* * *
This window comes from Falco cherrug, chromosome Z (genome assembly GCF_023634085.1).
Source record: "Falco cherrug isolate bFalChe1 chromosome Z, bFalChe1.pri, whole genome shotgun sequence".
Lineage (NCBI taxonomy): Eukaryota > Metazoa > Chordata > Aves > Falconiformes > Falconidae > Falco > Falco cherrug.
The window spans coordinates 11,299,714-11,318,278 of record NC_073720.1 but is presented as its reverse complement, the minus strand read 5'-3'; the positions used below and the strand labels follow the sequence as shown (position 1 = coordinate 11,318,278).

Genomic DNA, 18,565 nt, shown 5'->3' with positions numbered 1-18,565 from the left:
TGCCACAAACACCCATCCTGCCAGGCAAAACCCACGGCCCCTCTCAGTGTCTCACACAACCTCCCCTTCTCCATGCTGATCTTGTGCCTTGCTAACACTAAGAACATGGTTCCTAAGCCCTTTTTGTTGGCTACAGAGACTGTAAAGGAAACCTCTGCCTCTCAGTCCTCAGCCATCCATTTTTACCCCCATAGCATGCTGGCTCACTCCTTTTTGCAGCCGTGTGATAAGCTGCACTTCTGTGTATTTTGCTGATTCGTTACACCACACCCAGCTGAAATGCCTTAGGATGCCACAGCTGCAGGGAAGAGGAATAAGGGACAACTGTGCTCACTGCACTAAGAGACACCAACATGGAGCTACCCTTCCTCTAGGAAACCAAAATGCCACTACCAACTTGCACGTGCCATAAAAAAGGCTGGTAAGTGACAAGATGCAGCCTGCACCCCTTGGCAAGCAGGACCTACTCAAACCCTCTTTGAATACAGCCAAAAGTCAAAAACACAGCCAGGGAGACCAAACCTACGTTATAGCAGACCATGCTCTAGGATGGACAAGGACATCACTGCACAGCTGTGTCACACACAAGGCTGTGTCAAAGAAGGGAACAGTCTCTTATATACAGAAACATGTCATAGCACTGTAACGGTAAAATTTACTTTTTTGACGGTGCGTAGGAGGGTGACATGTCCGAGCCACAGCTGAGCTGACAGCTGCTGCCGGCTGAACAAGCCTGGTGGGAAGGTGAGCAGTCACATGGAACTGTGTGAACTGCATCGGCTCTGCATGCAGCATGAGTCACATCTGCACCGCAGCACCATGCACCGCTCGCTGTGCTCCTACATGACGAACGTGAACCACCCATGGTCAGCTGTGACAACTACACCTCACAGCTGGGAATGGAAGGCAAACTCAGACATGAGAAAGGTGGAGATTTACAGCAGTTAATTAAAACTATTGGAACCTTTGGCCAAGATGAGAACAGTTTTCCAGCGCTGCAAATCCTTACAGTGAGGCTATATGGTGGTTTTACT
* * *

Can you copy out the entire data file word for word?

This window comes from Falco cherrug, chromosome Z (genome assembly GCF_023634085.1).
Source record: "Falco cherrug isolate bFalChe1 chromosome Z, bFalChe1.pri, whole genome shotgun sequence".
Lineage (NCBI taxonomy): Eukaryota > Metazoa > Chordata > Aves > Falconiformes > Falconidae > Falco > Falco cherrug.
The window spans coordinates 11,299,714-11,318,278 of record NC_073720.1 but is presented as its reverse complement, the minus strand read 5'-3'; the positions used below and the strand labels follow the sequence as shown (position 1 = coordinate 11,318,278).

Genomic DNA, 18,565 nt, shown 5'->3' with positions numbered 1-18,565 from the left:
TGCCACAAACACCCATCCTGCCAGGCAAAACCCACGGCCCCTCTCAGTGTCTCACACAACCTCCCCTTCTCCATGCTGATCTTGTGCCTTGCTAACACTAAGAACATGGTTCCTAAGCCCTTTTTGTTGGCTACAGAGACTGTAAAGGAAACCTCTGCCTCTCAGTCCTCAGCCATCCATTTTTACCCCCATAGCATGCTGGCTCACTCCTTTTTGCAGCCGTGTGATAAGCTGCACTTCTGTGTATTTTGCTGATTCGTTACACCACACCCAGCTGAAATGCCTTAGGATGCCACAGCTGCAGGGAAGAGGAATAAGGGACAACTGTGCTCACTGCACTAAGAGACACCAACATGGAGCTACCCTTCCTCTAGGAAACCAAAATGCCACTACCAACTTGCACGTGCCATAAAAAAGGCTGGTAAGTGACAAGATGCAGCCTGCACCCCTTGGCAAGCAGGACCTACTCAAACCCTCTTTGAATACAGCCAAAAGTCAAAAACACAGCCAGGGAGACCAAACCTACGTTATAGCAGACCATGCTCTAGGATGGACAAGGACATCACTGCACAGCTGTGTCACACACAAGGCTGTGTCAAAGAAGGGAACAGTCTCTTATATACAGAAACATGTCATAGCACTGTAACGGTAAAATTTACTTTTTTGACGGTGCGTAGGAGGGTGACATGTCCGAGCCACAGCTGAGCTGACAGCTGCTGCCGGCTGAACAAGCCTGGTGGGAAGGTGAGCAGTCACATGGAACTGTGTGAACTGCATCGGCTCTGCATGCAGCATGAGTCACATCTGCACCGCAGCACCATGCACCGCTCGCTGTGCTCCTACATGACGAACGTGAACCACCCATGGTCAGCTGTGACAACTACACCTCACAGCTGGGAATGGAAGGCAAACTCAGACATGAGAAAGGTGGAGATTTACAGCAGTTAATTAAAACTATTGGAACCTTTGGCCAAGATGAGAACAGTTTTCCAGCGCTGCAAATCCTTACAGTGAGGCTATATGGTGGTTTTACT